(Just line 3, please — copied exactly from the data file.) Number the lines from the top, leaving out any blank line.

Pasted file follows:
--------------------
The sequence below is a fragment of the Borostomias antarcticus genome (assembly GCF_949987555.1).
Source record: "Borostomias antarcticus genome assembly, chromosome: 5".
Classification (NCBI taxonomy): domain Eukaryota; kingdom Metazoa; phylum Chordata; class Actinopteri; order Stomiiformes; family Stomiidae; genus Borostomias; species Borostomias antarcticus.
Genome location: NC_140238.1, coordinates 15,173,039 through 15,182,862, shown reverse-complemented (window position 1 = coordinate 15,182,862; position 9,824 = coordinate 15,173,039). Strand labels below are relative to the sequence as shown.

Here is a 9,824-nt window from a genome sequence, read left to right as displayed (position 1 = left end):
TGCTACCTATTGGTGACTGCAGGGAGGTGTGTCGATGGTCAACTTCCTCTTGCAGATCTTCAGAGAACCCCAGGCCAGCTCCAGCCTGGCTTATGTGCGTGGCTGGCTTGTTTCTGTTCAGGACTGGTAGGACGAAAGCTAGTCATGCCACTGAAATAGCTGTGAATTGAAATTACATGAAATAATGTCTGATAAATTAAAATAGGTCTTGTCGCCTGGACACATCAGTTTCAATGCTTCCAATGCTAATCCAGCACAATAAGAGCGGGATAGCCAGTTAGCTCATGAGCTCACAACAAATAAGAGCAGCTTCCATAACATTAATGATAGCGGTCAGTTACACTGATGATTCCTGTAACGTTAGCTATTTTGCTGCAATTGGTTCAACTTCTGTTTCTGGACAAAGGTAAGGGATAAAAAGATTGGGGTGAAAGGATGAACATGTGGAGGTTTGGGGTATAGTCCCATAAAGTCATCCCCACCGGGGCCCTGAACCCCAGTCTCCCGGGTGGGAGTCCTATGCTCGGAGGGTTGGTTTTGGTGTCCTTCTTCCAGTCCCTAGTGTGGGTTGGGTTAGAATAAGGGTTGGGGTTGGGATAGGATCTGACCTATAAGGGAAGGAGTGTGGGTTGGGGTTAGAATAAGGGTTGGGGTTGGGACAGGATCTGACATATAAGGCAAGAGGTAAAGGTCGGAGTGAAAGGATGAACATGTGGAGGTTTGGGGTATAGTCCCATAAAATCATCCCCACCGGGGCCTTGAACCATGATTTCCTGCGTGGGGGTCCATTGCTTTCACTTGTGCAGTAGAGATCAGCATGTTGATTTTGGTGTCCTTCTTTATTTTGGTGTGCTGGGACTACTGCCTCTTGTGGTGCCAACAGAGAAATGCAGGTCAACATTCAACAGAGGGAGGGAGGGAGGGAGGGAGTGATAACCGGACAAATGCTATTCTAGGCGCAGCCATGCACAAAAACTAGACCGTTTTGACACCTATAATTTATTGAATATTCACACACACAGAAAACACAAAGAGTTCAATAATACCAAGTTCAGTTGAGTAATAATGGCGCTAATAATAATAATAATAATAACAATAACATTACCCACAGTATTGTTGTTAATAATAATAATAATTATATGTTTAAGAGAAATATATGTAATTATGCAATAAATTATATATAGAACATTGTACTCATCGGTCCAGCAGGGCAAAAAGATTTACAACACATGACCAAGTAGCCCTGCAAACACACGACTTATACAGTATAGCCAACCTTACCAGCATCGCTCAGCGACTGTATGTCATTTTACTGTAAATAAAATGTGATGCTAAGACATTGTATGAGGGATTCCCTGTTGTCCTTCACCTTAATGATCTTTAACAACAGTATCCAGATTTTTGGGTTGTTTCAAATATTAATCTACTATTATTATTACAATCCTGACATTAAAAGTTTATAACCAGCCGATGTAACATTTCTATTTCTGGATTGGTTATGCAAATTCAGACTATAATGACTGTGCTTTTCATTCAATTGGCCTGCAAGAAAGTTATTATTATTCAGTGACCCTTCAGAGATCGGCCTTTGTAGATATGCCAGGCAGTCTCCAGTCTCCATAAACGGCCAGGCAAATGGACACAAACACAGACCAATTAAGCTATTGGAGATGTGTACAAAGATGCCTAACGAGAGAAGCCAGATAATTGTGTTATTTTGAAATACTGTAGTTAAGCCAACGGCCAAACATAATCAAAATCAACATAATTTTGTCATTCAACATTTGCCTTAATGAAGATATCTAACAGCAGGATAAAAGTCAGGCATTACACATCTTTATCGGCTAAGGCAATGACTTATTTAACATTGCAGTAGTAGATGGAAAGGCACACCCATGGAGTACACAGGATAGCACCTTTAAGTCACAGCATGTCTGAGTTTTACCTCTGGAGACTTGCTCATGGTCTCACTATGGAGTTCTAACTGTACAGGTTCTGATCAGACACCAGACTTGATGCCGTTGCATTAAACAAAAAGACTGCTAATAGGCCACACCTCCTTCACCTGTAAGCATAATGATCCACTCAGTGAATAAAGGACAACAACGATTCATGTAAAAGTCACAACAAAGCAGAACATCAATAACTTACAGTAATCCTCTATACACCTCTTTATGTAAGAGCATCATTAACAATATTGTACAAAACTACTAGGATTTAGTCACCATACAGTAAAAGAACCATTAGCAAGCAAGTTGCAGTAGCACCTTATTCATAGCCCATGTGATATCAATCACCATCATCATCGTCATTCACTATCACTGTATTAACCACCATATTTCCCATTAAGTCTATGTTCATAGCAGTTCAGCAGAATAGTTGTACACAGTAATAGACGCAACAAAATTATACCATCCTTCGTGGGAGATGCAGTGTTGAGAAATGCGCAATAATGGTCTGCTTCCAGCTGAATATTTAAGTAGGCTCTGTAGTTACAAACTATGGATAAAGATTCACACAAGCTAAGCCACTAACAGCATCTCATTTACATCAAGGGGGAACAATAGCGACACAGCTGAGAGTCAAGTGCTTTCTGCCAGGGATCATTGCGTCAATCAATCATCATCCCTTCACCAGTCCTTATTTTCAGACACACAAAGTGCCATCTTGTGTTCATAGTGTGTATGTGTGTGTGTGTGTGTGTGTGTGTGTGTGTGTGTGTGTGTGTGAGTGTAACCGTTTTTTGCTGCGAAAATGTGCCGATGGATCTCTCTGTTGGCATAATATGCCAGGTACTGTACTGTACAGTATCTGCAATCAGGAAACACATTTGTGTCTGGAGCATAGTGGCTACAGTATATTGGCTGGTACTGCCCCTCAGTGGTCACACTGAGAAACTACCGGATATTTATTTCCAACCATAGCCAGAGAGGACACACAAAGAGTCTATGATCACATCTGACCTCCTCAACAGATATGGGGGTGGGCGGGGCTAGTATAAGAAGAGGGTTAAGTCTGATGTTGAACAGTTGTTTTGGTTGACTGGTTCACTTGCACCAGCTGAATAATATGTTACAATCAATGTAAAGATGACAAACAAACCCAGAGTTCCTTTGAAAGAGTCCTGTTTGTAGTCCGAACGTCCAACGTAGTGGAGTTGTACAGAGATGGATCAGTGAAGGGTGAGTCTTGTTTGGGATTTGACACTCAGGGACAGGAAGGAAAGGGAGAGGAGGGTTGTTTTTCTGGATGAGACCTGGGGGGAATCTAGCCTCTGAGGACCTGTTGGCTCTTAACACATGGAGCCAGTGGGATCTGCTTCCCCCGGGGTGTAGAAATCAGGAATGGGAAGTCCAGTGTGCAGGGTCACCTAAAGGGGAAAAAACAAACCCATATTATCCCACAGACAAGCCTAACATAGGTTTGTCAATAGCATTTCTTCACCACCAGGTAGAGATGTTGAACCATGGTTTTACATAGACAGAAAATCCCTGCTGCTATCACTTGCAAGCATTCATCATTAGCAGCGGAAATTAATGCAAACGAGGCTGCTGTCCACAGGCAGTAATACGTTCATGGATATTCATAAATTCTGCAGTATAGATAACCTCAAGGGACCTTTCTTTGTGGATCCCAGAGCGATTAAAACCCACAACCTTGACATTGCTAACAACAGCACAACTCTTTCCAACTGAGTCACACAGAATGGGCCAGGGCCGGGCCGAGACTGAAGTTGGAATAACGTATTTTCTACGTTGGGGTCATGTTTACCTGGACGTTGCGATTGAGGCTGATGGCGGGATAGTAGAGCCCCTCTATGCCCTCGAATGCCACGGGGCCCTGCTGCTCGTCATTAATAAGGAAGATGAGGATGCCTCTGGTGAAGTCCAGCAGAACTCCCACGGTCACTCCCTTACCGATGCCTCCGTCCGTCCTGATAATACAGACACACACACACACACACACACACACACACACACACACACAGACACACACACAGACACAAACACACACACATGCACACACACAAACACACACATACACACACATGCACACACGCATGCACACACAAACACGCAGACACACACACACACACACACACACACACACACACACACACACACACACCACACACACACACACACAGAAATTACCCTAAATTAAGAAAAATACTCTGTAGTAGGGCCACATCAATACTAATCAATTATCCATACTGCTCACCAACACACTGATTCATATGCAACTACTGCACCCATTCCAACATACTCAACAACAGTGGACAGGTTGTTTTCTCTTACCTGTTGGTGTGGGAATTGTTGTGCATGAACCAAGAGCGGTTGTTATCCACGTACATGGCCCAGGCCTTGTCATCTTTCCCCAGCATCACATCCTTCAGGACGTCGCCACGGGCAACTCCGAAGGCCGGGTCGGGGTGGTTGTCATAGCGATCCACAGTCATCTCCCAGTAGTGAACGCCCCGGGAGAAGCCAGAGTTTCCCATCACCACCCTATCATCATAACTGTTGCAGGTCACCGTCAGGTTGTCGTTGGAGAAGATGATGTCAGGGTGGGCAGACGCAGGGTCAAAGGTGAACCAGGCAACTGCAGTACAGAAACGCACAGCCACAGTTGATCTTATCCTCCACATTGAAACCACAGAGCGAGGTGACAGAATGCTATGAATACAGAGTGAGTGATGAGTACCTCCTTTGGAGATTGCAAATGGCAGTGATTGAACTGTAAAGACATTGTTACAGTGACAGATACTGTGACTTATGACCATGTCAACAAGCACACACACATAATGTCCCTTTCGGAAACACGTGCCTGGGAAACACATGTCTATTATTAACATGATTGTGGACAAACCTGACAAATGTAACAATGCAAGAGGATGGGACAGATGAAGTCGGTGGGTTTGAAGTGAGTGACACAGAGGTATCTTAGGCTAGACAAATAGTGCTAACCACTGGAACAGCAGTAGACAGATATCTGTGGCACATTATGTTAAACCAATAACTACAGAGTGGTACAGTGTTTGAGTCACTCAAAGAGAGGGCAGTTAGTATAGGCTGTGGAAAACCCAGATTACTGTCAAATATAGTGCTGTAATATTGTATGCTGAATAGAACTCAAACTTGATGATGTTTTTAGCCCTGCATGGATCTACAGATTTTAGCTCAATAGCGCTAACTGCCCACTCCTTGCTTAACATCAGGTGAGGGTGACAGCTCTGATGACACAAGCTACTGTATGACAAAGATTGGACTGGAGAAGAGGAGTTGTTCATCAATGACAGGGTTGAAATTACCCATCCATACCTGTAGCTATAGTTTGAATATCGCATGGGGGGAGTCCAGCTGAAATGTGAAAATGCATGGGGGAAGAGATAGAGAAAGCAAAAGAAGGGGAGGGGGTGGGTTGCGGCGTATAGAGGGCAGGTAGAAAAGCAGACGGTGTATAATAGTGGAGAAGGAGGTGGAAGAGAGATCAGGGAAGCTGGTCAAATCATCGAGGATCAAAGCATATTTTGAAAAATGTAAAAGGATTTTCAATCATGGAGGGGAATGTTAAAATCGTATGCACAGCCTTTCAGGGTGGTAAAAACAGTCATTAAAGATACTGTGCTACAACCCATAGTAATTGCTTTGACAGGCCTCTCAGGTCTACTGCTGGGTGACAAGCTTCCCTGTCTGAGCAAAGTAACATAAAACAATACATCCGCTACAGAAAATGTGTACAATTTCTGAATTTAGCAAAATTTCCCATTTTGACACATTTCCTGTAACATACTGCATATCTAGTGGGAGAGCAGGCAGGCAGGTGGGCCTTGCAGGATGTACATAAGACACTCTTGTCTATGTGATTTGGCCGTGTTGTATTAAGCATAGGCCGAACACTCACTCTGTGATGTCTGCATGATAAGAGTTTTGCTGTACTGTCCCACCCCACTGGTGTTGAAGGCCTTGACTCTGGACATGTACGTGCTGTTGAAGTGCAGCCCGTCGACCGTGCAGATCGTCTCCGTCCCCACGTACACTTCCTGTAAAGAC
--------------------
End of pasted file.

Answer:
Classification (NCBI taxonomy): domain Eukaryota; kingdom Metazoa; phylum Chordata; class Actinopteri; order Stomiiformes; family Stomiidae; genus Borostomias; species Borostomias antarcticus.